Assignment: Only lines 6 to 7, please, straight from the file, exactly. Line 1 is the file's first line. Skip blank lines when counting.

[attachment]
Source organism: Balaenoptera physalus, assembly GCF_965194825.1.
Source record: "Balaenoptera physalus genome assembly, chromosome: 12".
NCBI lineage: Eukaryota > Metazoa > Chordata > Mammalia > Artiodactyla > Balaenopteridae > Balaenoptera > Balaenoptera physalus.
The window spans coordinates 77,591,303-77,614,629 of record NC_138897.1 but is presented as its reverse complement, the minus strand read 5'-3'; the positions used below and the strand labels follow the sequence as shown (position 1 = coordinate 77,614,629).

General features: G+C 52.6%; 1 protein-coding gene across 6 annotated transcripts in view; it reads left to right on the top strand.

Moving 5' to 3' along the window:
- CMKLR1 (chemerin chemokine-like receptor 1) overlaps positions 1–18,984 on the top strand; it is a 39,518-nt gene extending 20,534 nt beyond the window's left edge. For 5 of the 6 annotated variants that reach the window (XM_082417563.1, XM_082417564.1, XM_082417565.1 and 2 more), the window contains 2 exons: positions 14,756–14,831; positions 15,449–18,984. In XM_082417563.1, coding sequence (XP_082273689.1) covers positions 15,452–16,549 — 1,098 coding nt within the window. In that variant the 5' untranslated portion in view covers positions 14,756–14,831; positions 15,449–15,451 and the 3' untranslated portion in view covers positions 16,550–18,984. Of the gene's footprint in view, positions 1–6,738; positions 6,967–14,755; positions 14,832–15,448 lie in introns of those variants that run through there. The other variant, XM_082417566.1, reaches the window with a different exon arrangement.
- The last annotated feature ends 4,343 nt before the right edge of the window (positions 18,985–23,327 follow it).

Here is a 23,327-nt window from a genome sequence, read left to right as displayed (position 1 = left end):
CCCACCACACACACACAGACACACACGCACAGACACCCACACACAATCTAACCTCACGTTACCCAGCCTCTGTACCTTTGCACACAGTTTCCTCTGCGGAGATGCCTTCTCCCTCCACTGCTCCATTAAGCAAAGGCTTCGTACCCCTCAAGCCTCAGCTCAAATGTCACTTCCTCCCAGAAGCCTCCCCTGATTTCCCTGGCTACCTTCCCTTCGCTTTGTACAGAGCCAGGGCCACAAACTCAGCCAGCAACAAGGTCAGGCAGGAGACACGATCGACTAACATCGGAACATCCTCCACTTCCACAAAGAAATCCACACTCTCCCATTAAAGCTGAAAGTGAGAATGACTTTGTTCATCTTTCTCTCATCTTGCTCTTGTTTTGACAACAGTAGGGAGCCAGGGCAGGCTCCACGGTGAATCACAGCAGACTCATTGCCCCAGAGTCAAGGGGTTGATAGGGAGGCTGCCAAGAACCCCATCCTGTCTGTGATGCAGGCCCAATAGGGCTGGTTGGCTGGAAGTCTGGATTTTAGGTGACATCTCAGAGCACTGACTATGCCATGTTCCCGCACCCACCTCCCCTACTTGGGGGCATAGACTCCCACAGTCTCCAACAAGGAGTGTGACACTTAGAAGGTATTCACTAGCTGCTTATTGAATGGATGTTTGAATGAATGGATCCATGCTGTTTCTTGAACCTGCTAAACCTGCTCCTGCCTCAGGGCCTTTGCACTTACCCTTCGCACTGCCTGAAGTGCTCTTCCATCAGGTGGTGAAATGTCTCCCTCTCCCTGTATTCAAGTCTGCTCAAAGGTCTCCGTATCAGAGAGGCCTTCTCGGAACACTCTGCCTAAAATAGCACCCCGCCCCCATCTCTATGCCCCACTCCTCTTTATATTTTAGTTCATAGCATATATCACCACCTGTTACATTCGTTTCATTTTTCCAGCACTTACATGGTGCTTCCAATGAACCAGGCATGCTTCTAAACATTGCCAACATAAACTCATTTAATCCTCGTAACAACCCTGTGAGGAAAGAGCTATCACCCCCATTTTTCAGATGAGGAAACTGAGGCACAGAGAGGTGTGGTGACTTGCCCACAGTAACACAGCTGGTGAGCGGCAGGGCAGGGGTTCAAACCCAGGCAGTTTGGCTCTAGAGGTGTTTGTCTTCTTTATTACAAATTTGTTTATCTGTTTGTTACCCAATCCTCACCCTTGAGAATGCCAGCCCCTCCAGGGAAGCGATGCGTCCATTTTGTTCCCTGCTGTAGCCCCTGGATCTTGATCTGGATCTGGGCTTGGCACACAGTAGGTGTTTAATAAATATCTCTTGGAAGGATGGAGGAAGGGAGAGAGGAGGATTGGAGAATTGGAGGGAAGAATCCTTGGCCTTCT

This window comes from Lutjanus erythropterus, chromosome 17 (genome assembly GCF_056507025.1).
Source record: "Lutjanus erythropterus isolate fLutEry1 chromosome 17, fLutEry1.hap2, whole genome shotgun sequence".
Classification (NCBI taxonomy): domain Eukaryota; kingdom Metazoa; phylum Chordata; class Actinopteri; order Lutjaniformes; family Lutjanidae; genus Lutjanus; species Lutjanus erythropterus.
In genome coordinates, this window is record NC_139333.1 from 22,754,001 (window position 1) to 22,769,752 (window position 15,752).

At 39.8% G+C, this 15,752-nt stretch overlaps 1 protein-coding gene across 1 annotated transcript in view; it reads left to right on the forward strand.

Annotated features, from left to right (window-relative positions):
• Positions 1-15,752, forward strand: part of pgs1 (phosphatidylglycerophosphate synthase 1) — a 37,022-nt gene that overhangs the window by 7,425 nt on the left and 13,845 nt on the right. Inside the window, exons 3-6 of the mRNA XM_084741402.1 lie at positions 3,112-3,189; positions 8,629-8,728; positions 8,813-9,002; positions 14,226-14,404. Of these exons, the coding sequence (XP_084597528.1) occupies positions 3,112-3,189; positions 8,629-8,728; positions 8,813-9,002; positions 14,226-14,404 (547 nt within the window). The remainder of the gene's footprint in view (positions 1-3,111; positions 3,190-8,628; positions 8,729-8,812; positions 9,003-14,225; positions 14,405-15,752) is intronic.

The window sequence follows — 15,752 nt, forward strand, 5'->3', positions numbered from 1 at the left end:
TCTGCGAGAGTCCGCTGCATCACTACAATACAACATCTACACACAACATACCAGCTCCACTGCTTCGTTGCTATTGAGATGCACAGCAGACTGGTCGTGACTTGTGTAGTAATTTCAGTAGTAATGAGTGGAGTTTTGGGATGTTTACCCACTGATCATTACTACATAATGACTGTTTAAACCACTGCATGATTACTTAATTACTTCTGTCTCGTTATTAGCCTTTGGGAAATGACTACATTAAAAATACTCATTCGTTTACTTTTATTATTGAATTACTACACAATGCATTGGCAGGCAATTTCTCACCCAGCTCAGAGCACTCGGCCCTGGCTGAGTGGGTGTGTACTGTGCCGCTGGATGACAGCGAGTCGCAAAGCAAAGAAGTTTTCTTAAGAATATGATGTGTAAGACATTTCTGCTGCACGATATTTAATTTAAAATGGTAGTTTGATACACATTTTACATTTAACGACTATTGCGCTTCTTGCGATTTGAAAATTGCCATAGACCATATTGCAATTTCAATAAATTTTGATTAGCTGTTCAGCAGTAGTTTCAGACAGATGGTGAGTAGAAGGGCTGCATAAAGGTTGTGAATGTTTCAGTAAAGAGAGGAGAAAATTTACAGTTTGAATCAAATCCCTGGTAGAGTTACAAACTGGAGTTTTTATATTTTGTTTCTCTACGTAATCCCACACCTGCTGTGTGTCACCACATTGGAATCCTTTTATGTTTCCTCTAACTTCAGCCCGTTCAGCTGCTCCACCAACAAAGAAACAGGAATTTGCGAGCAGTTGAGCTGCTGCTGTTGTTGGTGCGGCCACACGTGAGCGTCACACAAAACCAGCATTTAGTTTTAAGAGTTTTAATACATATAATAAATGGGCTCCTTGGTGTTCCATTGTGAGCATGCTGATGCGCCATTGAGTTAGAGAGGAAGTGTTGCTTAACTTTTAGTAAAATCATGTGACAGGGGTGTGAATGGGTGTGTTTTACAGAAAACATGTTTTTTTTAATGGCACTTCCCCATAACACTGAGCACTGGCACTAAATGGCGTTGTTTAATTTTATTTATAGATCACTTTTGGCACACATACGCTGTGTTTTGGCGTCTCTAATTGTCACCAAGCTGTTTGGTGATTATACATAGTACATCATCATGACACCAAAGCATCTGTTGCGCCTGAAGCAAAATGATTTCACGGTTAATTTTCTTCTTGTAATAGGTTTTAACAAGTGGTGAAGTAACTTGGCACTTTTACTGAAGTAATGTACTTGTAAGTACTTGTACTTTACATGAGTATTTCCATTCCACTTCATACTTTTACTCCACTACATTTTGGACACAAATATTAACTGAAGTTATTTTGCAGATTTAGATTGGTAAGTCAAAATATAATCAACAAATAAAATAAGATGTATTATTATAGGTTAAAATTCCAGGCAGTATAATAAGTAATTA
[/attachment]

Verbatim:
Moving 5' to 3' along the window:
- CMKLR1 (chemerin chemokine-like receptor 1) overlaps positions 1–18,984 on the top strand; it is a 39,518-nt gene extending 20,534 nt beyond the window's left edge. For 5 of the 6 annotated variants that reach the window (XM_082417563.1, XM_082417564.1, XM_082417565.1 and 2 more), the window contains 2 exons: positions 14,756–14,831; positions 15,449–18,984. In XM_082417563.1, coding sequence (XP_082273689.1) covers positions 15,452–16,549 — 1,098 coding nt within the window. In that variant the 5' untranslated portion in view covers positions 14,756–14,831; positions 15,449–15,451 and the 3' untranslated portion in view covers positions 16,550–18,984. Of the gene's footprint in view, positions 1–6,738; positions 6,967–14,755; positions 14,832–15,448 lie in introns of those variants that run through there. The other variant, XM_082417566.1, reaches the window with a different exon arrangement.